On the trails of Henri Tudor

Rosport-Mompach, Luxembourg
Distance: 723 metres (Map)

This walk leads us to the sites of the activities of Rosport’s most popular historical character, inventor and engineer Henri Tudor.

On the trails of Henri Tudor - Cya On The Road

The Tudor family originates from Wales. Henri Tudor’s father, John Thomas Tudor, moved to Rosport in 1843 and, in 1950, he married the daughter of Hubert Loser, mayor and owner of the Irminenhof. Henri Owen Tudor was born at the Diesbugerhof in Ferschweiler (D) in neighboring Prussia, at that time rented by his parents, as the youngest of three sons on September 30 in 1859.

It was already during his engineer studies in Brussels that he started exploring possibilities to optimize existing lead acid accumulators and streamline them to a manageable size. His experiments initially took place around the mill of the former Irminenhof (“Old castle”) which his family inhabited since 1873. 

He furthermore kept himself busy with the development of electric lighting. He apparently succeeded in installing electric lighting in his parent’s home from 1882 onwards. Electricity was generated in the mill on site by water power. After concluding his engineer studies, Henri Tudor returned to Rosport where he had spent most of his childhood. He consecrated himself to the optimization of the accumulator developed by physicist Planté and, in 1886, founded a small plant in Rosport together with his elder brother Hubert and his cousin Nikolas-Josef Schalkenbach in order to produce and distribute his optimized accumulators. This plant was located in the direct vicinity of the family residence in the so-called “Engelsburg”.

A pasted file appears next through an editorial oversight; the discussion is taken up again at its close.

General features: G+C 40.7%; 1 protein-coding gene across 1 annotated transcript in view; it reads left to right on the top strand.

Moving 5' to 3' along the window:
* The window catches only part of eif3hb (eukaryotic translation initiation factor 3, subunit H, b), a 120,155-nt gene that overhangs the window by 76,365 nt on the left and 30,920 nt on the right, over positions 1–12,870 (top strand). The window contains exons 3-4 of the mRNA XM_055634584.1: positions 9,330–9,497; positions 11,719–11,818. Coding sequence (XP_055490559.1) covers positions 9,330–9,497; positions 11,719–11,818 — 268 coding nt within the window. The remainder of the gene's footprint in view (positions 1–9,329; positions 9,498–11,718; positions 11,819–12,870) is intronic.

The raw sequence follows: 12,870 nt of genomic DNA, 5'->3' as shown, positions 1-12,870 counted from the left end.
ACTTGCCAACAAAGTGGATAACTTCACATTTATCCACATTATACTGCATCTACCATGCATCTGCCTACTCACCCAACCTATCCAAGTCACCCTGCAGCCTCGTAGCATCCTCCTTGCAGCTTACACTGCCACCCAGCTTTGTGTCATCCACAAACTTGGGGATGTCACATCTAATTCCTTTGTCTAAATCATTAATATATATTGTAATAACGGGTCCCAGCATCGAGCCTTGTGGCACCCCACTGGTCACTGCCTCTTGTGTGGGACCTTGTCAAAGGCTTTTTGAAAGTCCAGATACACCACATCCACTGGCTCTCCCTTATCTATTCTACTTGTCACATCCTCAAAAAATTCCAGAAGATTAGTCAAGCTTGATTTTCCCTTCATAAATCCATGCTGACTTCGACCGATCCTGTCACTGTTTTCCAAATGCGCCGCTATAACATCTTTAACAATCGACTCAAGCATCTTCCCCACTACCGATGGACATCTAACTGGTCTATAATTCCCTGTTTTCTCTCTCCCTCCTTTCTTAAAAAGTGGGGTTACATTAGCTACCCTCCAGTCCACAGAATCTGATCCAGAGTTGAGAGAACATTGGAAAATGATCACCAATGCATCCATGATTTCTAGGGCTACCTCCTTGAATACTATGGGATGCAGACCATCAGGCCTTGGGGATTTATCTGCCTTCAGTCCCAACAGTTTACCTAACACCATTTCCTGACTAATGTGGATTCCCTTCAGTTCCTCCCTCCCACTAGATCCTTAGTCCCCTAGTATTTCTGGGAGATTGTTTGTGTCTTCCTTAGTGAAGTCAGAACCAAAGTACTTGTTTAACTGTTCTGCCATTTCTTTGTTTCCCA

The initially small plant celebrated its economic breakthrough already a few months later thanks to the successful in-stallation of an electric hub for the street lighting of Echternach city. As a result, the demand for Tudor accumulators rose to such an extent that Henri Tudor decided to open further plants abroad. Production in Rosport ended in 1908.

Henri Tudor, however, still inhabited his manor. He died on May 31st in 1928 from lead poisoning which he contracted from his works and manipulations in order to optimize the lead acid accumulator..

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